A group of House Republicans, on Saturday, sent another letter to Manhattan District Attorney Alvin Bragg regarding Bragg's possible indictment of former President Donald Trump.
Breitbart News obtained a copy of the letter, which can be read in its entirety here.
This latest letter comes from U.S. Reps. Jim Jordan (R-OH), James Comer (R-KY), and Bryan Steil (R-WI).
After the initial news broke that Bragg could possibly be looking to indict Trump - regarding the alleged "hush money" payments that Trump made to adult film star Stormy Daniels in 2016 - House Republicans sought testimony and documents from Bragg.
The House Republicans, here, are looking to investigate the possibility that Bragg's targeting of Trump might be politically motivated.
Many, even many individuals on the political left, have argued that this is the case considering the weakness of the reported case that Bragg has against Trump.
Bragg, however, has not been willing to cooperate with the House Republicans' investigation.
In a reply letter, Bragg wrote:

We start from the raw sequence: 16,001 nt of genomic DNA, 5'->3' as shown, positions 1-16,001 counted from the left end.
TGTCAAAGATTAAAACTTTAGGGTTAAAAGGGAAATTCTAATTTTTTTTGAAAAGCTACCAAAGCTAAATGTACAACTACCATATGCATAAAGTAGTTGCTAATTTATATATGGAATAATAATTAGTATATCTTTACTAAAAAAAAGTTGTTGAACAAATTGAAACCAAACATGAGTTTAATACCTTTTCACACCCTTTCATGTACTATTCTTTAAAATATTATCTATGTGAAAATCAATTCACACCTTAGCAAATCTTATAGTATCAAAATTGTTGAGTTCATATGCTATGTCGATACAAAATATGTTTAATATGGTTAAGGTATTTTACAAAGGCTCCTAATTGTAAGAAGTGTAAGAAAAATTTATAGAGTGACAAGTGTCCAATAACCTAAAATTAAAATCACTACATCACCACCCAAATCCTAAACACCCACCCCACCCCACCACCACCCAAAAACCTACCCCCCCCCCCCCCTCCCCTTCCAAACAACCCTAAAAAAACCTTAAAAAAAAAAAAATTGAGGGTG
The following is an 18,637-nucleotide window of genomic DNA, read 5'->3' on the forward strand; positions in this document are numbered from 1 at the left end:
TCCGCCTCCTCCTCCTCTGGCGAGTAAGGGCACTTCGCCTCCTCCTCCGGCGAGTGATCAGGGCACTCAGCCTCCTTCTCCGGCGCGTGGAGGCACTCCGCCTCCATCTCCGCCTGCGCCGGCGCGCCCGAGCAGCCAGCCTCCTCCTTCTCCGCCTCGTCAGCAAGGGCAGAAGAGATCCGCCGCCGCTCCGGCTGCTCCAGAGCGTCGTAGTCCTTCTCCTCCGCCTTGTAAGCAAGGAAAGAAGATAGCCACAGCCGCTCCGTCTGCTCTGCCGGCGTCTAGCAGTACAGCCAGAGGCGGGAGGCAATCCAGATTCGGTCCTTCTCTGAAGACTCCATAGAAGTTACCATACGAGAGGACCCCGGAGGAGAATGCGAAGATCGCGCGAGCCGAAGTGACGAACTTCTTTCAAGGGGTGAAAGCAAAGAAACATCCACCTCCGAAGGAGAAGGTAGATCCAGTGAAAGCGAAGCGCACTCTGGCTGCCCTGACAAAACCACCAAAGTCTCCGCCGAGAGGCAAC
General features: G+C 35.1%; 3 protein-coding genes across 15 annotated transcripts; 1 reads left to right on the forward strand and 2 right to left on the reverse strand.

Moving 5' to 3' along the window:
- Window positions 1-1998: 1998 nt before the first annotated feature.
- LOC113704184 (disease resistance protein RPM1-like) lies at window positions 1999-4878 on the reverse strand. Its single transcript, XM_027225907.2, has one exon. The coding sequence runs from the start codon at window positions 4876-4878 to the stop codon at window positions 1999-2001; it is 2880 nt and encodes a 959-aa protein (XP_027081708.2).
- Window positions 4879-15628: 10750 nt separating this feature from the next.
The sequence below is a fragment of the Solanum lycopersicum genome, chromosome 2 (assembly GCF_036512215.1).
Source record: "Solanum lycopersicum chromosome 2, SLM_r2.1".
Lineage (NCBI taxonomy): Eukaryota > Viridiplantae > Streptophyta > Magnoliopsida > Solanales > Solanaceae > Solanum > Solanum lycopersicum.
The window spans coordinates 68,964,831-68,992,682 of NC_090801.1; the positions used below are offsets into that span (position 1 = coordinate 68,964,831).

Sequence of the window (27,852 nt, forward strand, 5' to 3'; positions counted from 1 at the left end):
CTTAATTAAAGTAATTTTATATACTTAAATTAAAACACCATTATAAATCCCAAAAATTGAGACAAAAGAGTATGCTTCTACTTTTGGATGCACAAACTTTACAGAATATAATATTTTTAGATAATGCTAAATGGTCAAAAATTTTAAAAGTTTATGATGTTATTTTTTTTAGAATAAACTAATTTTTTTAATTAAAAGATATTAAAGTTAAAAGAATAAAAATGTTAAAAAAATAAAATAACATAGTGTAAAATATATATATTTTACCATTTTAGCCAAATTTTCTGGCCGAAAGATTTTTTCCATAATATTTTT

The [House Republicans'] Letter only came after Donald Trump created a false expectation that he would be arrested the next day and his lawyers reportedly urged you to intervene. Neither fact is a legitimate basis for congressional inquiry.
Bragg added, “[T]he District Attorney is obliged by the federal and state constitutions to protect the independence of state law enforcement functions from federal interference."
Now, Jordan, Comer, and Steil have sent a reply letter to Bragg, responding to the objections he made to their inquiry.
The congressmen wrote:
Contrary to the central argument set forth in your letter, this matter does not simply involve local or state interests. Rather, the potential criminal indictment of a former President ofthe United States by an elected local prosecutor of the opposing political party (and who willface the prospect of re-election) implicates substantial federal interests, particularly in a jurisdiction where trial-level judges also are popularly elected.
The congressmen concluded their letter by reiterating their request for Bragg to voluntarily comply with their investigation.
It remains to be seen whether or not Bragg will comply. Thus far, Bragg, at most, has expressed a willingness to "meet and confer" with the congressmen.
At the time of this writing, Bragg has not responded to this latest letter from the three congressmen. If he does not comply with their requests, the congressmen may look to subpoena him.